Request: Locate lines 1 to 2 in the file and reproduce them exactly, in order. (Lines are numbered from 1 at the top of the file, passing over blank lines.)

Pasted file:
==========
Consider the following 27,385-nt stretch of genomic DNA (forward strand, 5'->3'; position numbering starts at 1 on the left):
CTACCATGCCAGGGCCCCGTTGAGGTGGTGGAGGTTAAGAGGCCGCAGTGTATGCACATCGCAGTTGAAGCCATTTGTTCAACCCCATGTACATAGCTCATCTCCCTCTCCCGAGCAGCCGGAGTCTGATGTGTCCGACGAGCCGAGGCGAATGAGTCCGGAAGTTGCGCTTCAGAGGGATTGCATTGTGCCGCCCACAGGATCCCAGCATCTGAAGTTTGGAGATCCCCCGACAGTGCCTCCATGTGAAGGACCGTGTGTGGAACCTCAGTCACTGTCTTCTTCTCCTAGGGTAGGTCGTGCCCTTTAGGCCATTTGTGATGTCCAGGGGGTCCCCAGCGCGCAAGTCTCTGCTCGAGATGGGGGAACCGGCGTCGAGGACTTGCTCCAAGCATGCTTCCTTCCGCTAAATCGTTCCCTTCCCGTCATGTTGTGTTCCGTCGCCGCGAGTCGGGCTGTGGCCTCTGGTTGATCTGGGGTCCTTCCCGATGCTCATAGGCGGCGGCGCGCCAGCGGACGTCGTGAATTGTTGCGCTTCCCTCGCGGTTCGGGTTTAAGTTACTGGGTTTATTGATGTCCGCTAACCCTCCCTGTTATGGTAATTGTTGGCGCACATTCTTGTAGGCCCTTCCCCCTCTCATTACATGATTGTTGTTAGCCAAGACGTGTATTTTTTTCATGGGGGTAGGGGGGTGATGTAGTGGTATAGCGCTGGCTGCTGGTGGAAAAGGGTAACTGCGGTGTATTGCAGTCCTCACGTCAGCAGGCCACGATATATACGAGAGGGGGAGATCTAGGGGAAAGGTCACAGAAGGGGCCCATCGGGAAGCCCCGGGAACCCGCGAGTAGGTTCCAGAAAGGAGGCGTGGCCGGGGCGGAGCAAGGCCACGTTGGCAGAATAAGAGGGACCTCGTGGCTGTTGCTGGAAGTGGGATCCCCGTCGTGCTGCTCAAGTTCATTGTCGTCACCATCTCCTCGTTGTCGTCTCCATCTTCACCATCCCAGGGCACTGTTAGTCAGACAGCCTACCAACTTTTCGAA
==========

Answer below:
Consider the following 27,385-nt stretch of genomic DNA (forward strand, 5'->3'; position numbering starts at 1 on the left):
CTACCATGCCAGGGCCCCGTTGAGGTGGTGGAGGTTAAGAGGCCGCAGTGTATGCACATCGCAGTTGAAGCCATTTGTTCAACCCCATGTACATAGCTCATCTCCCTCTCCCGAGCAGCCGGAGTCTGATGTGTCCGACGAGCCGAGGCGAATGAGTCCGGAAGTTGCGCTTCAGAGGGATTGCATTGTGCCGCCCACAGGATCCCAGCATCTGAAGTTTGGAGATCCCCCGACAGTGCCTCCATGTGAAGGACCGTGTGTGGAACCTCAGTCACTGTCTTCTTCTCCTAGGGTAGGTCGTGCCCTTTAGGCCATTTGTGATGTCCAGGGGGTCCCCAGCGCGCAAGTCTCTGCTCGAGATGGGGGAACCGGCGTCGAGGACTTGCTCCAAGCATGCTTCCTTCCGCTAAATCGTTCCCTTCCCGTCATGTTGTGTTCCGTCGCCGCGAGTCGGGCTGTGGCCTCTGGTTGATCTGGGGTCCTTCCCGATGCTCATAGGCGGCGGCGCGCCAGCGGACGTCGTGAATTGTTGCGCTTCCCTCGCGGTTCGGGTTTAAGTTACTGGGTTTATTGATGTCCGCTAACCCTCCCTGTTATGGTAATTGTTGGCGCACATTCTTGTAGGCCCTTCCCCCTCTCATTACATGATTGTTGTTAGCCAAGACGTGTATTTTTTTCATGGGGGTAGGGGGGTGATGTAGTGGTATAGCGCTGGCTGCTGGTGGAAAAGGGTAACTGCGGTGTATTGCAGTCCTCACGTCAGCAGGCCACGATATATACGAGAGGGGGAGATCTAGGGGAAAGGTCACAGAAGGGGCCCATCGGGAAGCCCCGGGAACCCGCGAGTAGGTTCCAGAAAGGAGGCGTGGCCGGGGCGGAGCAAGGCCACGTTGGCAGAATAAGAGGGACCTCGTGGCTGTTGCTGGAAGTGGGATCCCCGTCGTGCTGCTCAAGTTCATTGTCGTCACCATCTCCTCGTTGTCGTCTCCATCTTCACCATCCCAGGGCACTGTTAGTCAGACAGCCTACCAACTTTTCGAA